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BiiXteR

"Timer undeclared identifier" Is my compiler drunk? o.o

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I have this piece of code : 

#pragma once
#include <SDL\SDL.h>
#include <iostream>
#include <vector>
#include "Timer.h"

class Time
{
public:
	Time();
	~Time();

	static void Update();
	static double GetDeltaTime();

	static void AddTimer(Timer* timer);

private:

	static std::vector<Timer*> timer_list;
	static double deltaTime;
	static double lastFrameElapsedTime;
	static double elapsedTime;

};

As you can see on top, it says include "Timer.h", in Timer.h there's a Timer class.

 

On line 16, Visual Studio yells at me because : 'Timer': undeclared identifier

 

But it's included right there???

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To expand a bit... remember that in C++, the compiler compiles each source file in isolation, and that generally header files are not source files (rather, they are inserted into a source file during preprocessing).

 

Your Timer.cpp probably has "#include "Timer.h" at the top. Nypyren theorizes (and I agree) that Timer.h has an #include for Time.h someplace, and Time.h has an include for Timer.h as you've demonstrated.

 

Thus, when Timer.cpp is preprocessed, it will first insert the contents of Timer.h, and recursively continue preprocessing. This means it will see the newly-inserted include for Time.h, insert than, and recursively continue preprocessing. It will see the include of Timer.h (inserted via Time.h) and attempt to insert it, but you've used include guards so it will just skip the insertion. The modified Time.cpp now contains, in order:

 

The contents of Time.h.

The contents of Timer.h.

The contents of Time.cpp.

 

Since the compiler was prevented from recursively including Timer.h again before Time.h, the code making use of Timer* in Time.h cannot be compiled, because in that source file Timer hasn't been declared yet.

 

You can work around this, as suggested, by removing the include for Timer.h in Time.h and instead using a forward declaration.

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Perhaps a mutual #include? Try this:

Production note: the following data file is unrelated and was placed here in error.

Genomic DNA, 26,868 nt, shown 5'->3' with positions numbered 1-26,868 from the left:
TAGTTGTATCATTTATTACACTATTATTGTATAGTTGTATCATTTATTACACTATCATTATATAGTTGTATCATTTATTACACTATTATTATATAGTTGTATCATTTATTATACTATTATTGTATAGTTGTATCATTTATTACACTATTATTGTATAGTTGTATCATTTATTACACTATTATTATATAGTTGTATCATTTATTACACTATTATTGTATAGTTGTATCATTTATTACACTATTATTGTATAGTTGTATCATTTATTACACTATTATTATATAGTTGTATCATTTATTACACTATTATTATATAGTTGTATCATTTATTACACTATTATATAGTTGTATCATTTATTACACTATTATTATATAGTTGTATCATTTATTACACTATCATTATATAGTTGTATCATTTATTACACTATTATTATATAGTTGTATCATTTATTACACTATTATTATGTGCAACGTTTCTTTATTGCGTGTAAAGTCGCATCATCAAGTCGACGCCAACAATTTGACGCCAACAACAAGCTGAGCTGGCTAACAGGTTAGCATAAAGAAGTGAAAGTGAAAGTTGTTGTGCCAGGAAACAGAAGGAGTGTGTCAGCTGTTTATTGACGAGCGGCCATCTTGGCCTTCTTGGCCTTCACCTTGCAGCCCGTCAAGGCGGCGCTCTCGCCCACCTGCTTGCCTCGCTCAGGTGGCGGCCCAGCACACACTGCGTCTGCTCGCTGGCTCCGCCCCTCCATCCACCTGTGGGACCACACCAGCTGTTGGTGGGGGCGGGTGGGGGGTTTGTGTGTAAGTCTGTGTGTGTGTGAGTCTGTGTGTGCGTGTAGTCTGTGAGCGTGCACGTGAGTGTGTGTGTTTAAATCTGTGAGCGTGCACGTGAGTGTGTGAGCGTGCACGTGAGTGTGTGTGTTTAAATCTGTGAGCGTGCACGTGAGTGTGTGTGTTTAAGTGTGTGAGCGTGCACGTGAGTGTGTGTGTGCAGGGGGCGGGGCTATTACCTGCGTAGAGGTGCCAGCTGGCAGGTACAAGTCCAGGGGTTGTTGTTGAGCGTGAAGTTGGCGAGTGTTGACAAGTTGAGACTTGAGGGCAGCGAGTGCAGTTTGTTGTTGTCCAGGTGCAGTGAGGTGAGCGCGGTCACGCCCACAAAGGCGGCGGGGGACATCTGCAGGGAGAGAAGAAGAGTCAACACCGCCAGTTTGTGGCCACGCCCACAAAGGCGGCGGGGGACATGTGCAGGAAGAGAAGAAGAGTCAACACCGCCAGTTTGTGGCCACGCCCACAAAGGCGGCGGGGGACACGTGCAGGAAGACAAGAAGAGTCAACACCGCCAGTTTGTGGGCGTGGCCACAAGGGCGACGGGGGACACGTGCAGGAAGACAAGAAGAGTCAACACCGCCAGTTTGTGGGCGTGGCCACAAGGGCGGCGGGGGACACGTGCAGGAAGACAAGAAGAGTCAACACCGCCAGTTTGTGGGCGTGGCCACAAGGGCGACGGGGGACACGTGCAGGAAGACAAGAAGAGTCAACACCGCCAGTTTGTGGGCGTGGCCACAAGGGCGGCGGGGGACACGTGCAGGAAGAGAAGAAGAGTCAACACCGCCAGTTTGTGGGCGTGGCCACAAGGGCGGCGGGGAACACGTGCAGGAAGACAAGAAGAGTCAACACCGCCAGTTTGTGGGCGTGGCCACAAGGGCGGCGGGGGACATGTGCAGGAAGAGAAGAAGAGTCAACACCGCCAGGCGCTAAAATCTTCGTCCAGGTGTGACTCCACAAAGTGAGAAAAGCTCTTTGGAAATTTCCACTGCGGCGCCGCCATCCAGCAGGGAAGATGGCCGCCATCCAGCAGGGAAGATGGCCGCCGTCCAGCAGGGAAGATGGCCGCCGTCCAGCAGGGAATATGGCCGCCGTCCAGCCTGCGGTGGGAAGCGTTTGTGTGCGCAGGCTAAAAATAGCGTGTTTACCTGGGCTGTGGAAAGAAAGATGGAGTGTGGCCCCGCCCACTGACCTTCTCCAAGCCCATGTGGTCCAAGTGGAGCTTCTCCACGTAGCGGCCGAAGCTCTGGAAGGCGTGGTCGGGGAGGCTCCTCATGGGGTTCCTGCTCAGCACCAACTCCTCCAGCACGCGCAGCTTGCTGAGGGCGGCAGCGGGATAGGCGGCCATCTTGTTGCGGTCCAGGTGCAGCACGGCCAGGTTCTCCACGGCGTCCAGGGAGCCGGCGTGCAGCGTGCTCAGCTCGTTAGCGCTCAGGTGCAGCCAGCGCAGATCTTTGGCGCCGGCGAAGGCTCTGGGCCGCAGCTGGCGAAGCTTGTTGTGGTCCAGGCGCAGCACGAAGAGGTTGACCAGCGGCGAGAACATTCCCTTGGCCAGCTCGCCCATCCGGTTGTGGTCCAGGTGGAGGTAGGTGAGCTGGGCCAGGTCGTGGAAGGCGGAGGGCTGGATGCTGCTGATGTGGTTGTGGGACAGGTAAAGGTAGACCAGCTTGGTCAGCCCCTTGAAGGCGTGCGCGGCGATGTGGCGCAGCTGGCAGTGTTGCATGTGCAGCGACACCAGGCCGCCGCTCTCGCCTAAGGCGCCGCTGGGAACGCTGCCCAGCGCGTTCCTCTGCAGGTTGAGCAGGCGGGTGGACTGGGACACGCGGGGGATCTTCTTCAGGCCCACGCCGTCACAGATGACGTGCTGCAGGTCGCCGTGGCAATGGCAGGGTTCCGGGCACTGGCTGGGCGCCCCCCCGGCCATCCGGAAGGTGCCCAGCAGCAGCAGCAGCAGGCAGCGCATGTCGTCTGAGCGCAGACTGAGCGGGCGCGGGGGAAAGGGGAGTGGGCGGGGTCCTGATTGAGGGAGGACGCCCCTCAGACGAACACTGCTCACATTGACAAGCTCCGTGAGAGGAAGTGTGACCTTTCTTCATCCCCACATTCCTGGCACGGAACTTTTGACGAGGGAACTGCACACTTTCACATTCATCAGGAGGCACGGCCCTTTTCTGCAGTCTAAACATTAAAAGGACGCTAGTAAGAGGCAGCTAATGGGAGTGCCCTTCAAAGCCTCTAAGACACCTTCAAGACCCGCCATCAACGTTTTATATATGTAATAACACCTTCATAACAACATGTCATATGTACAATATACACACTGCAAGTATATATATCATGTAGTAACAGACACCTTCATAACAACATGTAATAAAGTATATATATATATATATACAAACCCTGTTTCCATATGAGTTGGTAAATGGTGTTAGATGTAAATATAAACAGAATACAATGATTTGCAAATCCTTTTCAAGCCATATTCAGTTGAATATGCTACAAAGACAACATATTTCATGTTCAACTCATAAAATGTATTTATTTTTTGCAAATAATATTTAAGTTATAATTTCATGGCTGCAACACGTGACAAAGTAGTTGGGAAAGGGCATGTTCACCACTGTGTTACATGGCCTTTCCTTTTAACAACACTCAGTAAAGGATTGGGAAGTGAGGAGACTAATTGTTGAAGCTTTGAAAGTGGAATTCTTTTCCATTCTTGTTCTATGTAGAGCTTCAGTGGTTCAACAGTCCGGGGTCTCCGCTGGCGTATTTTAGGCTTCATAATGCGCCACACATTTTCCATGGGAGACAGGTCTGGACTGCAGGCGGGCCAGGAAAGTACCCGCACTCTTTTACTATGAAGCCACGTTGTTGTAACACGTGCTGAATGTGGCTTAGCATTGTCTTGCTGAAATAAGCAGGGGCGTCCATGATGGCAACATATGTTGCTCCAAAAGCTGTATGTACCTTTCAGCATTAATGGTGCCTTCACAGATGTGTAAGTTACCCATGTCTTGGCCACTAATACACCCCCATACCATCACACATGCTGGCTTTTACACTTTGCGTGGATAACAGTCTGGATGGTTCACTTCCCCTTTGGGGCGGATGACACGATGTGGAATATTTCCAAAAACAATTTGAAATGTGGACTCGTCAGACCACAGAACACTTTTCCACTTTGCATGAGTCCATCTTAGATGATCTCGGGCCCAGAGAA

//#include "Timer.h"
class Timer;
Move the #include to your CPP file (or your PCH, if applicable).

 

 

That fixed some of the errors, but now I'm getting : 'timer' uses undefined class 'Timer' when using the Timer class inside of my Game.cpp?

I'm also getting incomplete type is not allowed.

 

Both of these at line ; 23

#include "Game.h"
#include "Input.h"
#include "Sprite.h"
#include "Vector2.h"
#include "Time.h"

bool Game::isRunning;

Game::Game()
{
	window.CreateWindow();
	isRunning = true;

	world = new World();
	world->CreateWorld();

	Input::InitializeInput();

	SpriteManager::CreateSprite("sprite1", "src/images/Dev_Block.bmp", Vector2(25, 25), Vector2(50, 50), 1.0f, 0.3f, b2_dynamicBody);
	SpriteManager::CreateSprite("sprite2", "src/images/Dev_Block.bmp", Vector2(25, 25), Vector2(50, 50), 1.0f, 0.3f, b2_dynamicBody);
	SpriteManager::CreateSprite("sprite3_static", "src/images/Dev_Block.bmp", Vector2(0, 300), Vector2(500, 20), 1.0f, 0.3f, b2_staticBody);

	Timer timer;;
	timer.Start(10);

	while (isRunning == true)
	{
		std::cout << timer.GetCurrentTime() << std::endl;
		Update();
		Draw();
	}

}
Edited by BiiXteR

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You will need to include Timer.h wherever you are using Timer. A forward declaration is not enough for creating an instance (since the compiler knows neither how much much memory to allocate nor what constructor to call) or calling a member function.

 

Not sure what you mean?

Where should I include it? I'm already including it on top of my cpp file..?

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You will need to include Timer.h wherever you are using Timer. A forward declaration is not enough for creating an instance (since the compiler knows neither how much much memory to allocate nor what constructor to call) or calling a member function.

 

Not sure what you mean?

Where should I include it? I'm already including it on top of my cpp file..?

 

 

 

You're not including it at the top of the .cpp file you posted here. You include Time.h, but not Timer.h. You will need Timer.h if you want to use Timer the way you do on line 23. Otherwise you're only bringing a forward declaration of Timer into scope (via Time.h); you're asserting that Timer exists and is a class, but you're not saying anything else about it (such as what methods it has). That requires the full definition of Timer, which is in Timer.h. C++ requires the full definition of a type before you can create instances of that type or call methods on it, like you're doing.

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